When anybody familiar with the bridges on this site hears of the bridge builder called The Missouri Valley Bridge & Iron Co., they usually thing of these large and these small steel truss bridges, as this is what they were best known for. However, unknown to many, Missouri Valley Bridge & Iron Co. built Tulsa's beloved, but much neglected 11th St. bridge, which is shown in the following photographs. Built in 1916, and widened and modified in 1930, half of the bridge is designed in the very formal Neoclassical style, while the other half is widely regarded as Art Deco.
Above, looking east with downtown Tulsa in the skyline, we stand at deck level. At this writing, the fence is down and new pavement graces the bridge. The left side of the bridge dates to 1916, while the right dates to 1930. This will be explained in the photos below.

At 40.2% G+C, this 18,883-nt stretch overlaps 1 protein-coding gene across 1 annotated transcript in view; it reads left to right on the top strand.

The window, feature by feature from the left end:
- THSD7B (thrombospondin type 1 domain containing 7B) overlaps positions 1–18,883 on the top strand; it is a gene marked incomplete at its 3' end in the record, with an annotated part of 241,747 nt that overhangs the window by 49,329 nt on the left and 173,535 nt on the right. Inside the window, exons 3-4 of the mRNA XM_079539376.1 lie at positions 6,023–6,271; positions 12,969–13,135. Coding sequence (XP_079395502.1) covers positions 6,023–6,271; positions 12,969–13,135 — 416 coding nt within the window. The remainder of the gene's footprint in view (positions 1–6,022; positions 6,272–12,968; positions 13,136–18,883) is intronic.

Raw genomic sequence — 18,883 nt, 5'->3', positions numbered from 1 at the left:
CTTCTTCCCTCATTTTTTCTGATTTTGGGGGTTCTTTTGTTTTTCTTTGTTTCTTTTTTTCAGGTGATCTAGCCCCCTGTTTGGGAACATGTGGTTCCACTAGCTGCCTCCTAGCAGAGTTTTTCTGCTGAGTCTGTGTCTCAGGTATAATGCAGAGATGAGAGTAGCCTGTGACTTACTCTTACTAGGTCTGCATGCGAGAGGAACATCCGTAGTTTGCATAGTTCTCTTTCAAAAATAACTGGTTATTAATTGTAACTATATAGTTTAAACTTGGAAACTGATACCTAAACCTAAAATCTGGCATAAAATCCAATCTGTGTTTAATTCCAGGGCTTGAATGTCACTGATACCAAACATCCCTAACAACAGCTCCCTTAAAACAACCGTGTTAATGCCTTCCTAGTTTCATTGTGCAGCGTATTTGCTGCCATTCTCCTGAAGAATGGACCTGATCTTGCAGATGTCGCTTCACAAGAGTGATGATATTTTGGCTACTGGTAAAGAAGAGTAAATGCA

Above, a side view if the bridge. The bridge consists of 18 98-foot open spandrel concrete arches. The wide arches to the left are the original structure, while the narrow arches on the right were added in 1930 when the bridge was widened from 2 lanes to 4. Note that much more detail went into the original bridge, such as the "ribs" in the underside of the arches visible here.
Below, a view of the side and underside of the 1916 portion of the structure. The piers between spans have engaged Doric pilasters molded into them.
Above, detail of the concrete railing on the 1916 side of the bridge, west end. This is not Art Deco.
Below, 1930 side of the bridge, west end. This is Art Deco.